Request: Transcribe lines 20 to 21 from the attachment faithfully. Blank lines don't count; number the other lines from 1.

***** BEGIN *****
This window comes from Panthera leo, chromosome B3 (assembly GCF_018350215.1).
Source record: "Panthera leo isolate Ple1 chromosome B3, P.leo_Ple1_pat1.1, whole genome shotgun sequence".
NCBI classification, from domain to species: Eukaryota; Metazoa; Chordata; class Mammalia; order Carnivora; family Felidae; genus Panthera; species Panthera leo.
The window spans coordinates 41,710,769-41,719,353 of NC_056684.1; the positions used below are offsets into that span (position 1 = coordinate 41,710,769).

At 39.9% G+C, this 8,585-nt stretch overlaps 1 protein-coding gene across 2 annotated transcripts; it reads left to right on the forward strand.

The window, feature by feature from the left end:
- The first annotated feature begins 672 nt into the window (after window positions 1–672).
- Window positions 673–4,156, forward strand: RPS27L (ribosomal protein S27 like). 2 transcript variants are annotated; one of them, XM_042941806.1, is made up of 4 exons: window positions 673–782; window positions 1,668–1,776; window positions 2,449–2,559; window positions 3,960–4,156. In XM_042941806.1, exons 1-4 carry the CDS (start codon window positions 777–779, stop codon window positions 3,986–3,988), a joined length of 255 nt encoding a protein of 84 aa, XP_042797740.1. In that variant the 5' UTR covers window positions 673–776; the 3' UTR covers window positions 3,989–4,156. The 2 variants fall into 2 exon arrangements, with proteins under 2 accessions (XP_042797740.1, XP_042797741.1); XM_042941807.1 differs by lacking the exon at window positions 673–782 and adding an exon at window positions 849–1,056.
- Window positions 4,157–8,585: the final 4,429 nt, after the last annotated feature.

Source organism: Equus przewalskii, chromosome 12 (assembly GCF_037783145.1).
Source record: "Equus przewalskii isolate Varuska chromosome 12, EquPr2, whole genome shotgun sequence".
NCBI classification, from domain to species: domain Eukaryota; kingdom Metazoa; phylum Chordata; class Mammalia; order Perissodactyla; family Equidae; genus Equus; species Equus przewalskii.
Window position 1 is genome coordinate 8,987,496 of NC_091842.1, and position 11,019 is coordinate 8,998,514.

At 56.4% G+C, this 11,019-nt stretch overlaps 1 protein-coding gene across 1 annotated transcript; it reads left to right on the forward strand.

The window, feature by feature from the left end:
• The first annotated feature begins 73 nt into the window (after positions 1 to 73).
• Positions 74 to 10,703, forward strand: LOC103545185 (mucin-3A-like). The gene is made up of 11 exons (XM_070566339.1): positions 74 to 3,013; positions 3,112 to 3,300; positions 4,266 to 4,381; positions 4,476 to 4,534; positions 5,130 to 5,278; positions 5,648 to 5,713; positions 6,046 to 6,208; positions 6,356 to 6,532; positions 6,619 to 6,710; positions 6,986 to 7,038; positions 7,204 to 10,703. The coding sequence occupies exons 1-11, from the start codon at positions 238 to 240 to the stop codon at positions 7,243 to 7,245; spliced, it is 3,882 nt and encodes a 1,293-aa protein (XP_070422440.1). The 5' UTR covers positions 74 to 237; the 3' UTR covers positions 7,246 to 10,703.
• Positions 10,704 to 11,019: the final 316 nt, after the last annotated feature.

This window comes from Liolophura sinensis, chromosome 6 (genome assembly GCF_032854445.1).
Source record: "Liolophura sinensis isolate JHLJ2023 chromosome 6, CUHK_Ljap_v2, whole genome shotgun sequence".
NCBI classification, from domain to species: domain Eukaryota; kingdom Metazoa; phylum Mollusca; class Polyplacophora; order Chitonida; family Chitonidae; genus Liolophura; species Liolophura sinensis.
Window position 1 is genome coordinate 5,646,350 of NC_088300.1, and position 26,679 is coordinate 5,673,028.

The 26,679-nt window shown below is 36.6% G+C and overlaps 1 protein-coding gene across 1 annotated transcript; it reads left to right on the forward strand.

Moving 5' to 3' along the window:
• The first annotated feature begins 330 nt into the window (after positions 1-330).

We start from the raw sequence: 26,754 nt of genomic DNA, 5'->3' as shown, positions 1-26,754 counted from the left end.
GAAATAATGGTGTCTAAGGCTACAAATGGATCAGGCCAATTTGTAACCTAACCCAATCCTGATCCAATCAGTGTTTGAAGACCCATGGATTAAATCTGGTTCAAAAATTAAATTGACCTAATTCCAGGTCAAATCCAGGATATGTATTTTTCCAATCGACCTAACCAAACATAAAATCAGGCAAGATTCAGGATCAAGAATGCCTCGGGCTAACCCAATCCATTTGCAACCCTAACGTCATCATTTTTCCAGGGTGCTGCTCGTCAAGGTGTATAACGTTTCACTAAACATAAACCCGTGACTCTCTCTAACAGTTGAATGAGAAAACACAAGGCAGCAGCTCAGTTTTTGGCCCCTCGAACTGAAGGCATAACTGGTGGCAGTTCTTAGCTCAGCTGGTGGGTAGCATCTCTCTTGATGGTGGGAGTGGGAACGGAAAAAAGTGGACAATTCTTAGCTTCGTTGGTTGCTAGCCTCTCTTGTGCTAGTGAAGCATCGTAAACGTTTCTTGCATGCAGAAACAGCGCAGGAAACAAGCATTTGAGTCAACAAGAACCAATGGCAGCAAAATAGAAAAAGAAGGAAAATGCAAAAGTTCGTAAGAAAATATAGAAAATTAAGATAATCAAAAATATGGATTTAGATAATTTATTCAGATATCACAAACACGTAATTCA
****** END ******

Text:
Source record: "Liolophura sinensis isolate JHLJ2023 chromosome 6, CUHK_Ljap_v2, whole genome shotgun sequence".
NCBI classification, from domain to species: domain Eukaryota; kingdom Metazoa; phylum Mollusca; class Polyplacophora; order Chitonida; family Chitonidae; genus Liolophura; species Liolophura sinensis.